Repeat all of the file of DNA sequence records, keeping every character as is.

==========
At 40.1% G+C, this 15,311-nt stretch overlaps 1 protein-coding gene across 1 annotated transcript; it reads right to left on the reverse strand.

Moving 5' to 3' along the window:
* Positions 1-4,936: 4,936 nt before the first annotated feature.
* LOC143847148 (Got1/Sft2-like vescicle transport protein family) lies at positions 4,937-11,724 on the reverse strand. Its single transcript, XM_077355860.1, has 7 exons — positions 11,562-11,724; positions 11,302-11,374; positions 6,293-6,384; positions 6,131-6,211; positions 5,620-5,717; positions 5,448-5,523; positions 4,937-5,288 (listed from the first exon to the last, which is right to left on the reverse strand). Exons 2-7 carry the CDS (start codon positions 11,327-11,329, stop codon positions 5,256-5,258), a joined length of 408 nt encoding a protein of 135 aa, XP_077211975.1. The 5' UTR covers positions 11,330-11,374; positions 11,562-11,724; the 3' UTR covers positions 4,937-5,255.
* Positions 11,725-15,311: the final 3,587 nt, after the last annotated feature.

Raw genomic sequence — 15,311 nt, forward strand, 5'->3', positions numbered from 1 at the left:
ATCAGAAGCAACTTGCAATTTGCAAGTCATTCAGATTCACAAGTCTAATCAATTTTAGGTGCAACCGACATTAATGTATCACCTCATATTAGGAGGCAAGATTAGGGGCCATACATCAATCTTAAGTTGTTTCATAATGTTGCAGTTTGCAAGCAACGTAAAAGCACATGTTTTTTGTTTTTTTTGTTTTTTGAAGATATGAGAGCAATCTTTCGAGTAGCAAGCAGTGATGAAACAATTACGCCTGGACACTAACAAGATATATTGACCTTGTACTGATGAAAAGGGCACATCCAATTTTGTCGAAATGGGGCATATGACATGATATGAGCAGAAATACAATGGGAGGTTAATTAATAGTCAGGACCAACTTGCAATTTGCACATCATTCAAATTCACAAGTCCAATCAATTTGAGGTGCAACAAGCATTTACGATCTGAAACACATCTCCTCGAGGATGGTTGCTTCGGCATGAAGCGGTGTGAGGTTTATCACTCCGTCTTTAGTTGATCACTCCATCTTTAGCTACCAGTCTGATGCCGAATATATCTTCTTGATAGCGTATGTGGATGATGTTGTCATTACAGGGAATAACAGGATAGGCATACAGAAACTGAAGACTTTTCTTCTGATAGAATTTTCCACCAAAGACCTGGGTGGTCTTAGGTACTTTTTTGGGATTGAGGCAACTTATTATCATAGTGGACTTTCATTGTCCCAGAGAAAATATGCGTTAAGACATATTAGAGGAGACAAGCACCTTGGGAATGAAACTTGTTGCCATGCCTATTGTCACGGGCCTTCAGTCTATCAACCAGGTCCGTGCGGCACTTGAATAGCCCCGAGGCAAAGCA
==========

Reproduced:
At 40.1% G+C, this 15,311-nt stretch overlaps 1 protein-coding gene across 1 annotated transcript; it reads right to left on the reverse strand.

Moving 5' to 3' along the window:
* Positions 1-4,936: 4,936 nt before the first annotated feature.
* LOC143847148 (Got1/Sft2-like vescicle transport protein family) lies at positions 4,937-11,724 on the reverse strand. Its single transcript, XM_077355860.1, has 7 exons — positions 11,562-11,724; positions 11,302-11,374; positions 6,293-6,384; positions 6,131-6,211; positions 5,620-5,717; positions 5,448-5,523; positions 4,937-5,288 (listed from the first exon to the last, which is right to left on the reverse strand). Exons 2-7 carry the CDS (start codon positions 11,327-11,329, stop codon positions 5,256-5,258), a joined length of 408 nt encoding a protein of 135 aa, XP_077211975.1. The 5' UTR covers positions 11,330-11,374; positions 11,562-11,724; the 3' UTR covers positions 4,937-5,255.
* Positions 11,725-15,311: the final 3,587 nt, after the last annotated feature.

Raw genomic sequence — 15,311 nt, forward strand, 5'->3', positions numbered from 1 at the left:
ATCAGAAGCAACTTGCAATTTGCAAGTCATTCAGATTCACAAGTCTAATCAATTTTAGGTGCAACCGACATTAATGTATCACCTCATATTAGGAGGCAAGATTAGGGGCCATACATCAATCTTAAGTTGTTTCATAATGTTGCAGTTTGCAAGCAACGTAAAAGCACATGTTTTTTGTTTTTTTTGTTTTTTGAAGATATGAGAGCAATCTTTCGAGTAGCAAGCAGTGATGAAACAATTACGCCTGGACACTAACAAGATATATTGACCTTGTACTGATGAAAAGGGCACATCCAATTTTGTCGAAATGGGGCATATGACATGATATGAGCAGAAATACAATGGGAGGTTAATTAATAGTCAGGACCAACTTGCAATTTGCACATCATTCAAATTCACAAGTCCAATCAATTTGAGGTGCAACAAGCATTTACGATCTGAAACACATCTCCTCGAGGATGGTTGCTTCGGCATGAAGCGGTGTGAGGTTTATCACTCCGTCTTTAGTTGATCACTCCATCTTTAGCTACCAGTCTGATGCCGAATATATCTTCTTGATAGCGTATGTGGATGATGTTGTCATTACAGGGAATAACAGGATAGGCATACAGAAACTGAAGACTTTTCTTCTGATAGAATTTTCCACCAAAGACCTGGGTGGTCTTAGGTACTTTTTTGGGATTGAGGCAACTTATTATCATAGTGGACTTTCATTGTCCCAGAGAAAATATGCGTTAAGACATATTAGAGGAGACAAGCACCTTGGGAATGAAACTTGTTGCCATGCCTATTGTCACGGGCCTTCAGTCTATCAACCAGGTCCGTGCGGCACTTGAATAGCCCCGAGGCAAAGCA